Big O notation is a huge topic, worthy of many hours of study. But, there are a few basic principles that are simple to understand and that will be very helpful in a variety of situations.

The first thing to understand is that Big O is always meant to describe the worst-case scenario of the performance of an algorithm. That makes things a little bit easier, we just have to think of the worst thing that could possibly happen. The next thing to understand is that Big O describes growth. This growth is referring to either execution time or the amount of memory used. These are usually referred to respectively as time complexity and space complexity.

What do we mean by growth? When analyzing an algorithm's Big O, we must first decide which type of complexity we want to measure. Then we decide what input we are measuring against. We usually refer to this input as n. That's why you see complexities such as O(n), O(n^2), O(log(n)), etc. Like I said before, the n refers to the input that we are measuring against. Growth is how much our execution time or the amount of memory grows as n grows. Let's do an example:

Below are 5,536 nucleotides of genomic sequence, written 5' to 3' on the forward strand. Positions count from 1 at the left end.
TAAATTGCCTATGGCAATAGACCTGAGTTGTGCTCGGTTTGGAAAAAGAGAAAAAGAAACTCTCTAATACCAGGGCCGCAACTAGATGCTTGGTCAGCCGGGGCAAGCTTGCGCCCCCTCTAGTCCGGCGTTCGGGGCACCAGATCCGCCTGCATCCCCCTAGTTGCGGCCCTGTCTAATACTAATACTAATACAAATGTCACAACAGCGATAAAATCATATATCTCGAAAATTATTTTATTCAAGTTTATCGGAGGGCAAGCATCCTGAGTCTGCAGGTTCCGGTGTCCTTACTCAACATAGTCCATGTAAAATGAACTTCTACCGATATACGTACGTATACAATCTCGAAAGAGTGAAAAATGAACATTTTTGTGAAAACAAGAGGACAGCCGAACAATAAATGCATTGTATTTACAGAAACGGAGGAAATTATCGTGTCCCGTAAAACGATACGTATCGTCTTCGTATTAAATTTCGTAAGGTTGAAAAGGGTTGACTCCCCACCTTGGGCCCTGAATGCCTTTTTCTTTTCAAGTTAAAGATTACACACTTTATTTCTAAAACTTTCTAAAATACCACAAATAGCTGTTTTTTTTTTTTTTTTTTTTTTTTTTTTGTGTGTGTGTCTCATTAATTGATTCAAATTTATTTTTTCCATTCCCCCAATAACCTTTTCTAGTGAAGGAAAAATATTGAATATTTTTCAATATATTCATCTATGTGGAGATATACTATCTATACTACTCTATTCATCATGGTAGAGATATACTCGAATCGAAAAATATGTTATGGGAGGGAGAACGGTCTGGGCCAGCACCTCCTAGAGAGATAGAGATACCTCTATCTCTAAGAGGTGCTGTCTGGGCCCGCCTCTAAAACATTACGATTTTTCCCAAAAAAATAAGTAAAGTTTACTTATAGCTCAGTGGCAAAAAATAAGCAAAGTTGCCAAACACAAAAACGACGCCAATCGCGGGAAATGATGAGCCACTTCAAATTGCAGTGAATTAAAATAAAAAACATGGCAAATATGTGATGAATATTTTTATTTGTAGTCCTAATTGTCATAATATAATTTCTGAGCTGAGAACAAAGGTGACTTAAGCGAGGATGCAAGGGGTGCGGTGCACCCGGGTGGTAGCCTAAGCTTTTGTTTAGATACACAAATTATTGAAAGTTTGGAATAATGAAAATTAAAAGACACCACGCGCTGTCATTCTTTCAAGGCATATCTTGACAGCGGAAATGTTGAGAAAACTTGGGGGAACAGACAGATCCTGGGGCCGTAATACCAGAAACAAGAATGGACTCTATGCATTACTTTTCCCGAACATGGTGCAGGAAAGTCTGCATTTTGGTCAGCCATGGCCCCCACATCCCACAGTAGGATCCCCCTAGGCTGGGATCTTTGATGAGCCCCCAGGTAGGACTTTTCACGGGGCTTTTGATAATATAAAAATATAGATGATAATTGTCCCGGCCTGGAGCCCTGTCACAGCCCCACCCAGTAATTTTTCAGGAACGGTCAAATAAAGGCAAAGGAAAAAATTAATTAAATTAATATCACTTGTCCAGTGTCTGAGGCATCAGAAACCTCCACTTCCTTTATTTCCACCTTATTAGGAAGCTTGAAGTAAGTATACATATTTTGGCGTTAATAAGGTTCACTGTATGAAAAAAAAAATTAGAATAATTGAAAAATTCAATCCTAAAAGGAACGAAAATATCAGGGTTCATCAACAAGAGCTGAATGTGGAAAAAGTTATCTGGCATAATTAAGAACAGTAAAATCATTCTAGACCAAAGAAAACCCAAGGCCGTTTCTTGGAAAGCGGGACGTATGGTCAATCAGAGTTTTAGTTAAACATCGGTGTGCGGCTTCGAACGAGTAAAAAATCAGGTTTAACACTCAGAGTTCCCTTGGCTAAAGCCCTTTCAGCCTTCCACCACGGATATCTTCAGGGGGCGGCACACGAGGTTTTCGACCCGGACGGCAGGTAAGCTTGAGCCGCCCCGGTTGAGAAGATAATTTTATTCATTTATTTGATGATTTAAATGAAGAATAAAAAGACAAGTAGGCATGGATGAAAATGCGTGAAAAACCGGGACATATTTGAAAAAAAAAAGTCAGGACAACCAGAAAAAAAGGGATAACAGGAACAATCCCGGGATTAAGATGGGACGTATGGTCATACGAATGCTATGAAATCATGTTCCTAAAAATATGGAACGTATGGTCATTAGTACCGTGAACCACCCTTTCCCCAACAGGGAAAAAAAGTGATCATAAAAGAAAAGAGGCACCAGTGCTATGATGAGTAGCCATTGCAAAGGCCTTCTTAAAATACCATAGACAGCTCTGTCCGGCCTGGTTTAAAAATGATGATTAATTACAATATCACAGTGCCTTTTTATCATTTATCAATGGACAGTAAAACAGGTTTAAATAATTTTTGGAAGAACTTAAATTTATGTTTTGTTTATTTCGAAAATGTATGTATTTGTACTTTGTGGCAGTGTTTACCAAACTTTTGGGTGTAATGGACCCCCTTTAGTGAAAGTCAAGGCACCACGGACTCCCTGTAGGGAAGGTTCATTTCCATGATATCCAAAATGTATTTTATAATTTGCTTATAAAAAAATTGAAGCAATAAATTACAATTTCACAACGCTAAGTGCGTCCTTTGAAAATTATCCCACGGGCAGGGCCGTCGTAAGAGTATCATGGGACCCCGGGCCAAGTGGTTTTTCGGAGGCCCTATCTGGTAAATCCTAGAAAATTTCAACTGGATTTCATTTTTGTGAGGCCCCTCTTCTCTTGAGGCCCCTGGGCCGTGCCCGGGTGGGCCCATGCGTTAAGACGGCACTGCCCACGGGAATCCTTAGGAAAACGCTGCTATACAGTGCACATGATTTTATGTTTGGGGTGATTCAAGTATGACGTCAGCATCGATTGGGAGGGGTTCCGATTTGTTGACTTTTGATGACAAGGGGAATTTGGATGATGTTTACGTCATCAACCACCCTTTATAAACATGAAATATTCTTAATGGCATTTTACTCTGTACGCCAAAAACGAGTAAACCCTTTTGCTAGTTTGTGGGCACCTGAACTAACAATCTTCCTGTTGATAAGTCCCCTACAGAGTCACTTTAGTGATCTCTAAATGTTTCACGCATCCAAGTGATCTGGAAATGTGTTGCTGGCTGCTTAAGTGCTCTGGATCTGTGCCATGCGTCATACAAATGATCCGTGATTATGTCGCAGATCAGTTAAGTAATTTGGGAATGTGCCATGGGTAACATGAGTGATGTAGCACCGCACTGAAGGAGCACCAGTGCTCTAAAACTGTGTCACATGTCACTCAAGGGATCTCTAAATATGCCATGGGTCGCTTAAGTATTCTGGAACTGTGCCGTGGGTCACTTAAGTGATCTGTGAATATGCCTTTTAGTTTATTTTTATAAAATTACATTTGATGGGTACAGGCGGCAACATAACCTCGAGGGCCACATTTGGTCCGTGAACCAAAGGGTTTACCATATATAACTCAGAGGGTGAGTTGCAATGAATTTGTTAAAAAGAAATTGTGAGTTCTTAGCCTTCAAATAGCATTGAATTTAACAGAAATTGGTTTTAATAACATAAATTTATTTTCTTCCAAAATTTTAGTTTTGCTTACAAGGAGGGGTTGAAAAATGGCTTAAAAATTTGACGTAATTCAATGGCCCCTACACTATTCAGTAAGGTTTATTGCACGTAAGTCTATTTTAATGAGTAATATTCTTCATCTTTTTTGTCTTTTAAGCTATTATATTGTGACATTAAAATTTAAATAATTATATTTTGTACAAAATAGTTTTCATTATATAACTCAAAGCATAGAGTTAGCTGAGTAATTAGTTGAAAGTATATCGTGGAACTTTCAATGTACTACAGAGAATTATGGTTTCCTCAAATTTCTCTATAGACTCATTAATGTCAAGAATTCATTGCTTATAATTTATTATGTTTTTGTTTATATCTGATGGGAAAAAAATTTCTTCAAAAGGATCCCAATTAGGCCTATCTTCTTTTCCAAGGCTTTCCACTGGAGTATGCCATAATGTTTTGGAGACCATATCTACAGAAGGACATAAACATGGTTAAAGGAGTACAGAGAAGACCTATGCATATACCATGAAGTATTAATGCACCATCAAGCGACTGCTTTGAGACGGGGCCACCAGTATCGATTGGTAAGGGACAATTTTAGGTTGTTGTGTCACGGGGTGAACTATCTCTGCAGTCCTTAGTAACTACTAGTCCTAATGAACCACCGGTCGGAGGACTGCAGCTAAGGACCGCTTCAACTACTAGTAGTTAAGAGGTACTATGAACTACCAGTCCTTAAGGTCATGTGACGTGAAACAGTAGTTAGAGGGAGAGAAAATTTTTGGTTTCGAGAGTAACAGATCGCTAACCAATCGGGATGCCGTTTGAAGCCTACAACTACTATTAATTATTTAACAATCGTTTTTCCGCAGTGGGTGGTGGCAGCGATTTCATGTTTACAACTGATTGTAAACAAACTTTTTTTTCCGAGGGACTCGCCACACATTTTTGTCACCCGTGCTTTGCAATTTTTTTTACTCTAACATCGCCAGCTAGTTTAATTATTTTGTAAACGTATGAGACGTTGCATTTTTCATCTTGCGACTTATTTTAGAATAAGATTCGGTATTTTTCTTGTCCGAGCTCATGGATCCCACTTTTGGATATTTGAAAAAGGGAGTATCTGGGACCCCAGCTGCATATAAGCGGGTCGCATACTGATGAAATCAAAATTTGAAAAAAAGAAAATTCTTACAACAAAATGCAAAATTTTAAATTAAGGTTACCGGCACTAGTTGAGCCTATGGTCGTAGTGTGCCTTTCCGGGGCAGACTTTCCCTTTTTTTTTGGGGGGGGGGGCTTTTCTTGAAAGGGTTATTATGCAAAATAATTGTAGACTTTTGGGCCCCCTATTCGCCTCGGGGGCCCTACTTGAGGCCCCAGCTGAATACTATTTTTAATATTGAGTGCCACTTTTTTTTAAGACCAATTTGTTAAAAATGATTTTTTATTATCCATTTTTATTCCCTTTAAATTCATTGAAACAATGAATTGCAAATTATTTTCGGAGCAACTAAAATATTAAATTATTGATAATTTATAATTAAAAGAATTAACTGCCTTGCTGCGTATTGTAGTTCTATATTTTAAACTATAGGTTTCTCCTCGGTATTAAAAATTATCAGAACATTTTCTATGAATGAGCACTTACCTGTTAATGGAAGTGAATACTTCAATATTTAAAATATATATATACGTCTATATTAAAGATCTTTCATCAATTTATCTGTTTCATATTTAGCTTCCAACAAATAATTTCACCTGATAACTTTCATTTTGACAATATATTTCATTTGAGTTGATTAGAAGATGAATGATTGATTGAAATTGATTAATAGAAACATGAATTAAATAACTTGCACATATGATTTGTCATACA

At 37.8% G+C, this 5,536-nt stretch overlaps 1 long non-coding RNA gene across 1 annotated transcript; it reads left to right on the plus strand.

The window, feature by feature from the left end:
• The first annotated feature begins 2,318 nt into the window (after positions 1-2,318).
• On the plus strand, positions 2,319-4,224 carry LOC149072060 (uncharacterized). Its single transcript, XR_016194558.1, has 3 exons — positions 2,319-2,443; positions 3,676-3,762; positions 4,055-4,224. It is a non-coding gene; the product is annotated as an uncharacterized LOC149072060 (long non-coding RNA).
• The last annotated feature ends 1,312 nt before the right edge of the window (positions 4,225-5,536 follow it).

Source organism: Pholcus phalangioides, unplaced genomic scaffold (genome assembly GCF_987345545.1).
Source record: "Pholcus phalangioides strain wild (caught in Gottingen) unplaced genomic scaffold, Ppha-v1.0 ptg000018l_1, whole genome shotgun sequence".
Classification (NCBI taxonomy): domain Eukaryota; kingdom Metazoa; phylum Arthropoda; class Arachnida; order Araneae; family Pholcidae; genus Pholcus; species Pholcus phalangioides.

Time complexity

Here's our algorithm:

function sumUpToN(n) {
  let sum = 0;
  
  for (let i=0; i <= n; i++) {
    sum = sum + i;
  }
  
  return sum;
}

This algorithm adds all of the numbers from 0 to n inclusive, and returns the sum. What is its time complexity? We need to think about how long it will take for this algorithm to complete as our input n grows larger and larger. And what do we mean by time? Usually the number of computational steps it takes to complete an algorithm is directly correlated with how much time it will take an algorithm to complete. So, as n grows, we analyze the number of steps it takes to complete this summing algorithm.

Let's look at the first piece of the algorithm:

  let sum = 0;

Does this piece grow in computational steps as n grows? No, it is constant. It does not matter what n is, this piece will always require the same amount of computational steps. We'll assign this piece of the algorithm O(1), because it is constant and does not grow as n grows.

Let's look at the next step:

  for (let i=0; i <= n; i++) {
    sum = sum + i;
  }

Does this step grow as n grows? Yes it does! Because we are using n in our conditional check in the for loop, the for loop will "grow" and take longer and longer to complete as n gets larger. We'll assign this piece a complexity of O(n). Does that makes sense? Think about it long and hard until it does. Feel free to ask some questions, but get that point well understood.

And finally:

  return sum;